India largely depends on China for smartphone component production and the coronavirus will delay upcoming smartphone launches.
India is the world’s biggest smartphone maker after China. Taiwan’s Foxconn and Wistron make iPhones in India for Apple, and Foxconn also produces phones for China’s Xiaomi. Other smartphone makers in India include South Korea’s Samsung and China’s OnePlus.
However, despite its size, the Indian smartphone market is largely dependent on China for supplies of parts. China provides the bulk of various semi-knocked down (SKD) components, including memory chips, touch panels/cover glasses along with semiconductors for smartphone assembling lines in India.
Unlike the completely built-up (CBU) units that are final products, SKD requires labour to assemble five-six key components which are largely imported. Currently, nearly 12% of SKD components are being sourced locally while 88% is imported, with China being the biggest supplier. India had to import $13 billion worth of parts in 2018.
The long-term impact of coronavirus will hit upcoming smartphone launches in India
So far, smartphone makers in India have weathered the impact of the coronavirus, partly because they had ramped up inventories of Chinese-made parts earlier, to cover the Lunar New Year holiday period when China’s factories close down. For now, the industry hopes the outbreak can be contained within the next two weeks.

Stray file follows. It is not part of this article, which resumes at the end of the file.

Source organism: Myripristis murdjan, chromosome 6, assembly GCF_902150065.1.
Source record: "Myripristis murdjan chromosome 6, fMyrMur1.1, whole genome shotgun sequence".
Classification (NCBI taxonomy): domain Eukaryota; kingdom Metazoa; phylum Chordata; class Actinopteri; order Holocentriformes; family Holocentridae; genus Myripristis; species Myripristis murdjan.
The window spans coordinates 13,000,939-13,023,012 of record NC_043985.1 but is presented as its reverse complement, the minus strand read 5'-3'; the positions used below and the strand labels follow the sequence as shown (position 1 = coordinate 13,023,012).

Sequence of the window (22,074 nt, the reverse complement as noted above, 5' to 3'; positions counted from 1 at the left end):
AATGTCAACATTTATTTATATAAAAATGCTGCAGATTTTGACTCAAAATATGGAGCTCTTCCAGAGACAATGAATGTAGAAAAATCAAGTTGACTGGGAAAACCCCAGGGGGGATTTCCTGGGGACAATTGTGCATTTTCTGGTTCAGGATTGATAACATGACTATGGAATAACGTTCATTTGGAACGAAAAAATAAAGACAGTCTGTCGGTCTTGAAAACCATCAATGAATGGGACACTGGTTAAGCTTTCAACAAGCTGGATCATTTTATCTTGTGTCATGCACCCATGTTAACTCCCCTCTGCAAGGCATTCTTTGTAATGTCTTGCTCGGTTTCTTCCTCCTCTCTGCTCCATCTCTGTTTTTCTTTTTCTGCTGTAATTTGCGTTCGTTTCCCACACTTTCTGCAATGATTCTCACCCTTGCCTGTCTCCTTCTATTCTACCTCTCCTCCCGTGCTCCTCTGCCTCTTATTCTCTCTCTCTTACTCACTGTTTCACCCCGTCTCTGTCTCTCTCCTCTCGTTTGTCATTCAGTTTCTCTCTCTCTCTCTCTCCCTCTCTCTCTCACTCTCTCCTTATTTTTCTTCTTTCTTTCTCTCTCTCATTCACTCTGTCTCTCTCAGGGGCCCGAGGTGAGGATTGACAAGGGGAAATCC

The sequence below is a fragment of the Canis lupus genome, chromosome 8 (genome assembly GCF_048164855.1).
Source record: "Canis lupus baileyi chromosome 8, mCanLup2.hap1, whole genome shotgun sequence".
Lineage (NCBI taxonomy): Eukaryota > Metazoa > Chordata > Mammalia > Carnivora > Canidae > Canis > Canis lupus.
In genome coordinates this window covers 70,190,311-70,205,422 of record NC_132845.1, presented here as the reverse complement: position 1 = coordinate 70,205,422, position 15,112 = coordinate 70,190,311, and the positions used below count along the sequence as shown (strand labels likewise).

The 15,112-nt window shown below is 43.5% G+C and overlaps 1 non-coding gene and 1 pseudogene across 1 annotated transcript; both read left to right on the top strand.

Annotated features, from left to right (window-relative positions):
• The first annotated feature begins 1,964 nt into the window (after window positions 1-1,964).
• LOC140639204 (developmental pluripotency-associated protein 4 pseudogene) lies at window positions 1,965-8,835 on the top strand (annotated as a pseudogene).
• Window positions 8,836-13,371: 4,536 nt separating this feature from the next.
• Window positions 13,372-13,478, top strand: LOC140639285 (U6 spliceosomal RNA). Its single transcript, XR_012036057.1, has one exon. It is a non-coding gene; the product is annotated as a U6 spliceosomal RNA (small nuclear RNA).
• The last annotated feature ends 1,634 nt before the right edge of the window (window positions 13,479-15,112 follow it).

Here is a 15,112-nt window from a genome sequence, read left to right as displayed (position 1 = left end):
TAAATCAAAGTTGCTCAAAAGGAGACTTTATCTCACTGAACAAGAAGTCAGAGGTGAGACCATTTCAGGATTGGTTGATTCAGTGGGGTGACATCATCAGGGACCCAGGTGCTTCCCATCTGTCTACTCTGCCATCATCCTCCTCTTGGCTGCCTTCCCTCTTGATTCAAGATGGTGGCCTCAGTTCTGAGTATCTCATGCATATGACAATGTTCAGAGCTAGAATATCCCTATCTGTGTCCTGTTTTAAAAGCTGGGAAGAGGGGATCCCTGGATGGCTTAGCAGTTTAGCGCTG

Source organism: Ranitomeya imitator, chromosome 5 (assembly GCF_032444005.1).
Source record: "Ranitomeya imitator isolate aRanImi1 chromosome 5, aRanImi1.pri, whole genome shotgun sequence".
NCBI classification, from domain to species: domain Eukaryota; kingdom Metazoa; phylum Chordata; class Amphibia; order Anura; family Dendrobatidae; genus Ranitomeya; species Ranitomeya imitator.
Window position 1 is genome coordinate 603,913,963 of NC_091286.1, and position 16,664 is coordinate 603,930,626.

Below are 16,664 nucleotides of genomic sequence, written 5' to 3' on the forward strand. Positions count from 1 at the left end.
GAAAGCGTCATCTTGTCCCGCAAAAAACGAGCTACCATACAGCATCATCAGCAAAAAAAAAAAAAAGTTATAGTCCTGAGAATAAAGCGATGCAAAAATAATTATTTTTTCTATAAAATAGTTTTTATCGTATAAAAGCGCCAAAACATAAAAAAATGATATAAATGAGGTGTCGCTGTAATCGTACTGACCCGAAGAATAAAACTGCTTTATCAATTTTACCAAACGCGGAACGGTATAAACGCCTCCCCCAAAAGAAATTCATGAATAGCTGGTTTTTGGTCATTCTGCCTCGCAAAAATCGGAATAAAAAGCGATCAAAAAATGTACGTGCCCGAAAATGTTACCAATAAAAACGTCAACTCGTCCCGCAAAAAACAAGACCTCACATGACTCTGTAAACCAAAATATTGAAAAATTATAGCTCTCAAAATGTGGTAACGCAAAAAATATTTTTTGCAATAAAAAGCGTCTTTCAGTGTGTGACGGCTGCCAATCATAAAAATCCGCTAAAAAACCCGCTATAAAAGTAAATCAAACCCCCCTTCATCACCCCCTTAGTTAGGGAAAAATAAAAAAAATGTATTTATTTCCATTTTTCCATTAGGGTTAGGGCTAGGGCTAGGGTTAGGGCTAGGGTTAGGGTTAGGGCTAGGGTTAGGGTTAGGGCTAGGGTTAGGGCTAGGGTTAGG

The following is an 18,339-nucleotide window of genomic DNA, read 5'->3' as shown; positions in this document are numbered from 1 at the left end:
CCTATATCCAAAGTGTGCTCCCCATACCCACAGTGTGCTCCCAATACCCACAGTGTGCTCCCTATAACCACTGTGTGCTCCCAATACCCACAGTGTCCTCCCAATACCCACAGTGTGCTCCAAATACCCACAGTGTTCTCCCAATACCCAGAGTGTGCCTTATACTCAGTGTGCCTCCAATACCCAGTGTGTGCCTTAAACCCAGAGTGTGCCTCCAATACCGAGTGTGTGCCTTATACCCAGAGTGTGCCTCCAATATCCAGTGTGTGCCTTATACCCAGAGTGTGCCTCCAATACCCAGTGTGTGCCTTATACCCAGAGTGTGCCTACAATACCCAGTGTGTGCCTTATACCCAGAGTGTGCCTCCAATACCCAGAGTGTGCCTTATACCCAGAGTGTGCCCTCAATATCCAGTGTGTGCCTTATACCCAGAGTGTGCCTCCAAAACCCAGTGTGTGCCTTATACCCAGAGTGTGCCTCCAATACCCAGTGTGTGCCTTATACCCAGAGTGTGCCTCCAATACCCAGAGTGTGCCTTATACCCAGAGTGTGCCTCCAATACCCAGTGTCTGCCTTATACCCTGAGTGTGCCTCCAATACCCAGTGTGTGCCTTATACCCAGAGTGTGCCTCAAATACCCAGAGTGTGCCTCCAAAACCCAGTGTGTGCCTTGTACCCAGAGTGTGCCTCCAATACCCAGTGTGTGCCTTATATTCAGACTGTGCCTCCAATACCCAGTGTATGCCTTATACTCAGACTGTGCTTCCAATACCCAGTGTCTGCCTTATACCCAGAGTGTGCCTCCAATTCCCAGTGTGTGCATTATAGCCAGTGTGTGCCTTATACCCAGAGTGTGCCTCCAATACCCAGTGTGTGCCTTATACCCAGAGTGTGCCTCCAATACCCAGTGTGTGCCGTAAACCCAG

However, the process for any smartphone brand to gain a footprint in the highly-competitive Indian market is time-bound. The China lockdown, if continued, can severely impact the flow of key components required to assemble smartphones at the manufacturing plants in India and their time-to-market strategy. The opportunity of initial devices suppliers (OEMs) to resource chips locally is still virtually 4 to 5 years away. While some components can be shipped in from markets such as South Korea, Vietnam or Taiwan, the smartphone makers will only make such purchases as a last resort, as it would force companies to make huge changes to the production process, including design and software.
The global tech supply chain is feeling the impact of Chinese lockdown
The tech sector globally is currently feeling the impact of the coronavirus, with companies closing offices, stores, and factories in China, as well as restricting employees from nonessential travel to the country. The closures, which were initially expected to last through the Lunar New Year holiday week in late January, were soon extended to February 10th. Officials in some provinces and districts are now telling companies not to resume work until 1 March. If the Chinese lockdown continues, the entire tech global supply chain will be affected. This may cause many companies to rethink their strategies and reduce dependence on single markets. 2020 will likely see efforts to further diversify investments across geographies to mitigate risks.
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